One of the main supporters of exoskeleton research is the U.S. Army, which has contracts with companies like Raytheon to design and build powered suits for military use. The plan is to eventually integrate most of the equipment a soldier carries, such as radios, masks to protect from chemicals and toxins, sensor systems, and body armour, into a suit that will keep him safe and in communication with his comrades on the battlefield. Besides integrating current equipment these suits will increase a soldier’s strength and endurance by mechanically assisting his movements, and will allow troops to operate longer in the field with less fatigue while carrying heavier loads and weapons. Although these combat suits are an impressive idea the products are still far from completion, but the United States military has other designs that should be ready for production sooner. Currently the main emphasis in military exoskeleton design is creating machines to assist in logistics roles. The improved strength and endurance that a powered exoskeleton can provide make it ideal for assisting soldiers in lifting heavy loads while unloading trucks, re-arming airplanes, or conducting other military duties. A soldier wearing an exoskeleton will be more efficient than one who is without a suit and will be able to move heavier loads more quickly without becoming fatigued. Another advantage of the exoskeleton is that it protects the soldier from injuries like muscle sprains, joint stress, and back pain because the suit does most of the lifting. This may seem like a mundane use for a piece of highly advanced equipment, but this first generation of exoskeletons, like the Raytheon Sarcos XOS 2, Lockheed Martin HULC Exoskeleton, and the Berkeley Lower Extremity Exoskeleton, will provide much needed assistance to military men and women, as well as being stepping stones towards the power armour that will protect tomorrow’s soldiers.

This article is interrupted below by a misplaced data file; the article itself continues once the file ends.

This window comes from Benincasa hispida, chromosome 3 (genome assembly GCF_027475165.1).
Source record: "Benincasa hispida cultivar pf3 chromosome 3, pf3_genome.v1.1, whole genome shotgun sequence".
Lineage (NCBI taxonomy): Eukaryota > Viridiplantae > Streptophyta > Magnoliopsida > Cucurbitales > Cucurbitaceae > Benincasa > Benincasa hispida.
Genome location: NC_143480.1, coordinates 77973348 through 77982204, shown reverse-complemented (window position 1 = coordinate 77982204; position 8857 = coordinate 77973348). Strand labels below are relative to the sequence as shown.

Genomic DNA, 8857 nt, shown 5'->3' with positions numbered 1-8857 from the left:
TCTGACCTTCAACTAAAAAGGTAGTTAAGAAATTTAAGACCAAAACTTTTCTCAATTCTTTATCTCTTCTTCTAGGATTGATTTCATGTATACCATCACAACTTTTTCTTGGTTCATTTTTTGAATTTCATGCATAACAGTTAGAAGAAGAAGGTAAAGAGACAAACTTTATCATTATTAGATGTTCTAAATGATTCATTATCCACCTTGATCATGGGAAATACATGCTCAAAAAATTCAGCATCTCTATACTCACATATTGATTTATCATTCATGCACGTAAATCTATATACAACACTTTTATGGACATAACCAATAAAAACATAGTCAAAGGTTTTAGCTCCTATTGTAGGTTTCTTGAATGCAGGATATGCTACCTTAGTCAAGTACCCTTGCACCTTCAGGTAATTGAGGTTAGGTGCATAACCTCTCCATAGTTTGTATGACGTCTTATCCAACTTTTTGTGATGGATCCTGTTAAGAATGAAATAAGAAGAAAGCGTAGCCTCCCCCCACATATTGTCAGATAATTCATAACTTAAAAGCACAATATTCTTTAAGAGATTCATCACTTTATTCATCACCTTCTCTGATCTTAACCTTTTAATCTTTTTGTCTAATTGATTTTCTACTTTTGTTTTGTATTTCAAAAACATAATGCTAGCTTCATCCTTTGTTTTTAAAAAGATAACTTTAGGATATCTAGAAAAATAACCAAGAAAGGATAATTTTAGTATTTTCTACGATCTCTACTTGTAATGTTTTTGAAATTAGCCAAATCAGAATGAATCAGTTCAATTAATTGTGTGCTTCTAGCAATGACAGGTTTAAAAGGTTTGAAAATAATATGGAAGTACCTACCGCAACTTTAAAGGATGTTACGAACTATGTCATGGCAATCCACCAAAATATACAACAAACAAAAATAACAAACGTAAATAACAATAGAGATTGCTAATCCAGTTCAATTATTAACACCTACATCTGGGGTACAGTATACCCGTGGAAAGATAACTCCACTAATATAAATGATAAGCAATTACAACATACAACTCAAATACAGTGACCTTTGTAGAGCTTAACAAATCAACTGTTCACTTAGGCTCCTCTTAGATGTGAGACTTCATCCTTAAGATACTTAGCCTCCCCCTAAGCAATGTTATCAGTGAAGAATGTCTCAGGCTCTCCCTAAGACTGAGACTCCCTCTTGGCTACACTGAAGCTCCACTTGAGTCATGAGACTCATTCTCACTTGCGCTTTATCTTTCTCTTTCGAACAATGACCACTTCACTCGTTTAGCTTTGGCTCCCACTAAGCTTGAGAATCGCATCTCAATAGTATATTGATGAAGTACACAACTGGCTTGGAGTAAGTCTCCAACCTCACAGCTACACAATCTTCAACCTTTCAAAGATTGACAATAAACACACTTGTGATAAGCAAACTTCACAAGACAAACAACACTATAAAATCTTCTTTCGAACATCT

There are obvious military applications to exoskeleton technology, but the military is not the only group promoting research into such devices. The same attributes that make exoskeletons appealing to aid soldiers in logistics duties would also make them useful in civilian workplaces like construction sites and warehouses. Once exoskeletons are ready for mass production they will likely begin to replace other types of heavy lifting equipment, such as forklifts, and will allow workers who must work with heavy loads to work more efficiently and with increased speed and safety.